In the book, Beth Brown-Reinsel shares some of the history of this classic garment, then explains how to knit a traditional gansey on a smaller scale for practice. She covers all the techniques required, from cast-ons and stitch patterns to fit and finish.

Our friend and teacher, Nancy, has recently taken a class with Beth Brown-Reinsel and wants to share what she’s learned in an upcoming class here at our shop. Focusing on the “Newhaven” pullover, students in her class will learn about traditional gansey construction and techniques. Head to our Classes page to learn more about it, and sign up now if you’d like to attend!

Look for Knitting Ganseys here at the shop!

Roadside Beanie kits.

The shop is buzzing with excitement about the “Roadside Beanie,” Shetland Wool Week’s featured pattern for 2019. Nancy will be teaching a class on it, and we’ve just made up kits in several colorways with Jamieson’s Shetland Spindrift.

The pattern shows the hat in four different Shetland yarns, including one in Jamieson’s Shetland Spindrift. I’ve made up several kits in the suggested Shetland Spindrift colorway, another in shades similar to the Jamieson & Smith colorway, and two more of Anne’s design – shades of gray with pops of blue or purple.

Come by the shop to pick out a kit, or select your own color combination – we keep over 100 shades of Shetland Spindrift in stock, so the possibilities are plentiful.

See you there!

Old and new patterns from Churchmouse.

We got a new bundle of Churchmouse patterns in!

For some years now, we’ve carried knitting and crochet patterns from Churchmouse Yarns & Teas, a lovely yarn shop in Washington State. Their designs are known for being user-friendly and elegantly understated, the better to show off good quality yarns. Our most recent order features knitting patterns for a variety of garments and accessories – hats and socks, vests and cardigans, even a skirt.

The “Ribbed Beanie” and “Basic Socks” below are the subjects of upcoming classes here at the shop – check our Classes page to see all the exciting things on our schedule!

Come by the shop to see our full selection of single patterns – we have many binders full of them! It’s great to be able to read through a pattern before you buy it, to get a sense of what you’re getting into. Ask us if you’re looking for something special, and we’ll be happy to help you find it!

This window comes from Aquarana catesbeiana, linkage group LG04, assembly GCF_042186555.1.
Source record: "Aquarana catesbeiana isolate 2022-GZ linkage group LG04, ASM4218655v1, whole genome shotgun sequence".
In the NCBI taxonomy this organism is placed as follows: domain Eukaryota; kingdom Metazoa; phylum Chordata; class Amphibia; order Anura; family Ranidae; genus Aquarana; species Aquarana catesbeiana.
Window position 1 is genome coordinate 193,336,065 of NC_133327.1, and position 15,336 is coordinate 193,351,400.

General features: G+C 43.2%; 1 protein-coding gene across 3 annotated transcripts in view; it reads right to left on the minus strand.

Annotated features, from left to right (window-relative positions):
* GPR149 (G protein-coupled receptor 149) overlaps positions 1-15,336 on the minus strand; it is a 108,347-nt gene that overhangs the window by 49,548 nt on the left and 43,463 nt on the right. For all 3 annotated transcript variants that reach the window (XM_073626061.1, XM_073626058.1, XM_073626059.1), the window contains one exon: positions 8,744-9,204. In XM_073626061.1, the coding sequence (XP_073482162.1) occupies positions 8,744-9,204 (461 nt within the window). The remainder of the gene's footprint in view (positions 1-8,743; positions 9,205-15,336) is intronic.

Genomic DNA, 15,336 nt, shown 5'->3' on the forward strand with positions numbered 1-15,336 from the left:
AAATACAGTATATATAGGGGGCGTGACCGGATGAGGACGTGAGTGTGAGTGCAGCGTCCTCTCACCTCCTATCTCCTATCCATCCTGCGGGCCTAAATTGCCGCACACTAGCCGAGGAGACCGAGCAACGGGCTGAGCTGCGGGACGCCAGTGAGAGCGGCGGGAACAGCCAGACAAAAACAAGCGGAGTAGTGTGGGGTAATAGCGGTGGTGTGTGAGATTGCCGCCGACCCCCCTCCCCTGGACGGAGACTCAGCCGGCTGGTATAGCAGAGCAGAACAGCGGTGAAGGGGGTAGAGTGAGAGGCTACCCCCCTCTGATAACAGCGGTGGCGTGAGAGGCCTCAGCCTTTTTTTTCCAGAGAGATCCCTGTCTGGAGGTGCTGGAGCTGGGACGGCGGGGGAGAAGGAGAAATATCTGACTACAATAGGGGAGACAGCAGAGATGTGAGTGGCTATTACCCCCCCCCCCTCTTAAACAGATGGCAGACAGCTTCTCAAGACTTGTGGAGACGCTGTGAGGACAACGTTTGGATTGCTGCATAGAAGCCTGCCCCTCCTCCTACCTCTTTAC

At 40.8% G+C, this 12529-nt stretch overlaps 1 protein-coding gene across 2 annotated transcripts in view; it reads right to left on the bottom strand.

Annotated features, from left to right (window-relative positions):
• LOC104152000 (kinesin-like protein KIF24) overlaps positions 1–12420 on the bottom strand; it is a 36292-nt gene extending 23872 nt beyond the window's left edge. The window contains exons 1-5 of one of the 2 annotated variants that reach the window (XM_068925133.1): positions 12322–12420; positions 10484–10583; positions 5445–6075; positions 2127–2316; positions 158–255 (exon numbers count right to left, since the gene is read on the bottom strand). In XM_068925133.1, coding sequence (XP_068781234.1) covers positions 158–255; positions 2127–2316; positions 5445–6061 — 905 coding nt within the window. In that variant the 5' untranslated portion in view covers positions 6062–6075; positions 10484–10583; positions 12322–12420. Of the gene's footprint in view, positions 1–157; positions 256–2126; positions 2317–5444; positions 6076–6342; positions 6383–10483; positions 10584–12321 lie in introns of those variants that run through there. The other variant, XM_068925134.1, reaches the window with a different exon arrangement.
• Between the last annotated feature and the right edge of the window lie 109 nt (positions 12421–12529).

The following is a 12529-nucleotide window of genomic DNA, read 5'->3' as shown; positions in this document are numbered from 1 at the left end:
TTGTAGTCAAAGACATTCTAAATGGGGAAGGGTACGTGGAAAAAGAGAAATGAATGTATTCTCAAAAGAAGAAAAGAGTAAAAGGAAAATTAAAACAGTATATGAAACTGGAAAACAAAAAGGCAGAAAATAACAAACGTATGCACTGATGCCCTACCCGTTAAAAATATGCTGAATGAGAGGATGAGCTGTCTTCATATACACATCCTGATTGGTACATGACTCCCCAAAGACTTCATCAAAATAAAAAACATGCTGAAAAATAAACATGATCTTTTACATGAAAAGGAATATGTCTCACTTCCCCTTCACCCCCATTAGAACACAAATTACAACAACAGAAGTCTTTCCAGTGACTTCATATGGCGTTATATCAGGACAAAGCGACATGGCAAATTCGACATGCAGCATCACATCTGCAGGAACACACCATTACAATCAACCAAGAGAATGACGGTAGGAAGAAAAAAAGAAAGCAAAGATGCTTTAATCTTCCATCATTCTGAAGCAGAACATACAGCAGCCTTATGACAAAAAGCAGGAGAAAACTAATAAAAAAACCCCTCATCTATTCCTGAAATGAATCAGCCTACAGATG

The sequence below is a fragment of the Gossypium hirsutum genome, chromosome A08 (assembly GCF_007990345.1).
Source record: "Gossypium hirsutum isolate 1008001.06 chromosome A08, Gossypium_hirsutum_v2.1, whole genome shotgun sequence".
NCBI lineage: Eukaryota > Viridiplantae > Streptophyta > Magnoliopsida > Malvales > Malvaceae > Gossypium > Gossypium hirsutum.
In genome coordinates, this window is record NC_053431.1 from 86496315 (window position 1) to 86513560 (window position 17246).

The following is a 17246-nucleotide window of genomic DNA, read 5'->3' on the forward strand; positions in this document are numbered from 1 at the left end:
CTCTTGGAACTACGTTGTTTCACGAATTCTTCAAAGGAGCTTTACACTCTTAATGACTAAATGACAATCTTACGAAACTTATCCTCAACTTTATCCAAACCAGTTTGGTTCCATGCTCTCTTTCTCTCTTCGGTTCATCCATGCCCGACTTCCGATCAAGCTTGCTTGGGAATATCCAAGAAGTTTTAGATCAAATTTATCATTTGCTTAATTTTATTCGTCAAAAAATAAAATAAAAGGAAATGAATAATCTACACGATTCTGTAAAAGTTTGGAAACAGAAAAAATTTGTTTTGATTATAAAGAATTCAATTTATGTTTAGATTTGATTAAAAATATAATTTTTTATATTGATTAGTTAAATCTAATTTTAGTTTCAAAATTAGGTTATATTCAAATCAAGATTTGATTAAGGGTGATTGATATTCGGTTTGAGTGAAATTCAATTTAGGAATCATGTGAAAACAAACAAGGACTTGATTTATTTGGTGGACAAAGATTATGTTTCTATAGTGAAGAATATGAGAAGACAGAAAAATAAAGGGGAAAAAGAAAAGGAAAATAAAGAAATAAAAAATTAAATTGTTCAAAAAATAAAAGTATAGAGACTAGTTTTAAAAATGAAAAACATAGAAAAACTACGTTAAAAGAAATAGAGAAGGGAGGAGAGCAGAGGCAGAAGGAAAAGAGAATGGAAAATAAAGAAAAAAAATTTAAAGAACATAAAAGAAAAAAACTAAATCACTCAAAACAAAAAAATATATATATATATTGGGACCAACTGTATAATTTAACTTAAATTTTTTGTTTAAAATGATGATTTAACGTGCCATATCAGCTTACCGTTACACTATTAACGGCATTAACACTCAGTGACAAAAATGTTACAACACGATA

Show and tell: from the classroom.

As of today, the shop is closed for a Thanksgiving break. Those of us who work and teach at the Hillsborough Yarn Shop are taking time to be with family and friends, to relax and take note of what we’re grateful for. One thing we are particularly thankful for is the community of makers that has grown in and around the shop, especially through our teachers and their good work in the classroom. With that in mind, here’s some show and tell – knitting projects completed during classes here at our shop.

Here’s Trich modeling her “Ilia” cardigan, a labor of love she completed during a class with Marsha. This intricately cabled garment was designed by Michele Wang for Brooklyn Tweed and knit with their Loft yarn, and Trich did a skillful job knitting it.  

Leslie was among the first in Amy’s class to complete her “Sammal,” a cardigan that looked simpler than it turned out to be for many knitters. She pushed through the short row shaping and textured stitch pattern that was tricky to read on the needles and wound up with a perfectly-fitting garment. Tukuwool Fingering was the suggested yarn and Leslie liked it so much, she came back for more when this sweater was done!

Gwen tried her hand at a few different colorwork techniques during Robin’s class on the “Yipes Stripes Cowl.” I love the colors of Ewe Ewe Wooly Worsted she chose for this project, a mix of brights and pastels that really make the various patterns pop.

Linda knit this “Galloway” cardigan during Amy’s class on the subject, taking one of Jared Flood’s suggested colorways and tweaking it by substituting a bright teal for a medium blue. She knit it with the recommended yarn, Brooklyn Tweed Shelter, and the result is something special, a sweater that fits just how she wanted in colors she loves. Great job on your knitting and steeking, Linda!

Many thanks to our teachers and to all the knitters who challenge themselves to learn something new in classes here at our shop. We love seeing what you make and watching as you grow your skills! Check out our Classes page for information about upcoming courses – you can sign up online if you’d like to attend.

Happy Thanksgiving to all, we’ll look forward to opening the shop again on Tuesday, November 27th.

Show and tell: colorful shawls.

Time for another round of show and tell! We always love seeing what you make with our yarns, and lately I’ve had the pleasure of seeing and photographing more finished projects than I can share in one blog post. For today, let’s look at some colorful shawls that started life as yarn on our shelves.